I agree with John's assessment. Clarkesworld is a fabulous publication, a labor of love, and something that makes the world a better place. It has been a launching-spot for numerous wonderful writing careers, and deserves your support (and Neil Clarke is a first-class mensch). I just subscribed. You can also donate.
Clarkesworld is an excellent magazine, and it’s also a story market that pays more than the SFWA minimum for professional-level sales, meaning that it’s a good market for writers, too. You can read its content for free on the Web site, but there’s also an option for you to subscribe to the magazine as well, and have it delivered to your e-reader, or to donate to the site to support it.
A Taliban spokesperson sent out a press-release and used CC instead of BCC, exposing a long list of Taliban press-contacts, as well as several parties friendly to Taliban communiques.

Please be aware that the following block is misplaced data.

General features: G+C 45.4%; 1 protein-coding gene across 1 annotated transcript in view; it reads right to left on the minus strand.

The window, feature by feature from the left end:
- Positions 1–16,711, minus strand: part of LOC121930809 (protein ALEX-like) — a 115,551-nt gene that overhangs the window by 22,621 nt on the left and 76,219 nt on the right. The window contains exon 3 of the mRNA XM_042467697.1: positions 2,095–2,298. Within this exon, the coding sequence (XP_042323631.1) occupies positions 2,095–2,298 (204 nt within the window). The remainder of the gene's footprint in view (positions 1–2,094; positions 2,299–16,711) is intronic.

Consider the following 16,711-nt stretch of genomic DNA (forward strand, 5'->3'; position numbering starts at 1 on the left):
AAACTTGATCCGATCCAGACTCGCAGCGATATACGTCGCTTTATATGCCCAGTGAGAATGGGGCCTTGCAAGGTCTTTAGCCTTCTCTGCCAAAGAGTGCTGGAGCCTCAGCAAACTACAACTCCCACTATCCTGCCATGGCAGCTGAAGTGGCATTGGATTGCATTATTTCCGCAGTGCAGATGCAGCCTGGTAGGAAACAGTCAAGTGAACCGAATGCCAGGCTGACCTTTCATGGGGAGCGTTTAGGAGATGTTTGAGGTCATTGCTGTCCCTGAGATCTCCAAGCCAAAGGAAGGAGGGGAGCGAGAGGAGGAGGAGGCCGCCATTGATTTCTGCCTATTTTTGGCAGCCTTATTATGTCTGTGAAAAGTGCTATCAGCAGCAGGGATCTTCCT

The list, made up of more than 400 recipients, consists mostly of journalists, but also includes an address appearing to belong to a provincial governor, an Afghan legislator, several academics and activists, an l Afghan consultative committee, and a representative of Gulbuddein Hekmatar, an Afghan warlord whose outlawed group Hezb-i-Islami is believed to be behind several attacks against coalition troops.
Three Myths about Copyright Law and Where to Start to Fix it (PDF) is a position paper just released by House Republicans, advocating for a raft of eminently sensible reforms to copyright law, including expanding and clarifying fair use; reaffirming that copyright's purpose is to serve the public interest (not to enrich investors); to limit statutory damages for copyright infringement; to punish false copyright claims; and to limit copyright terms.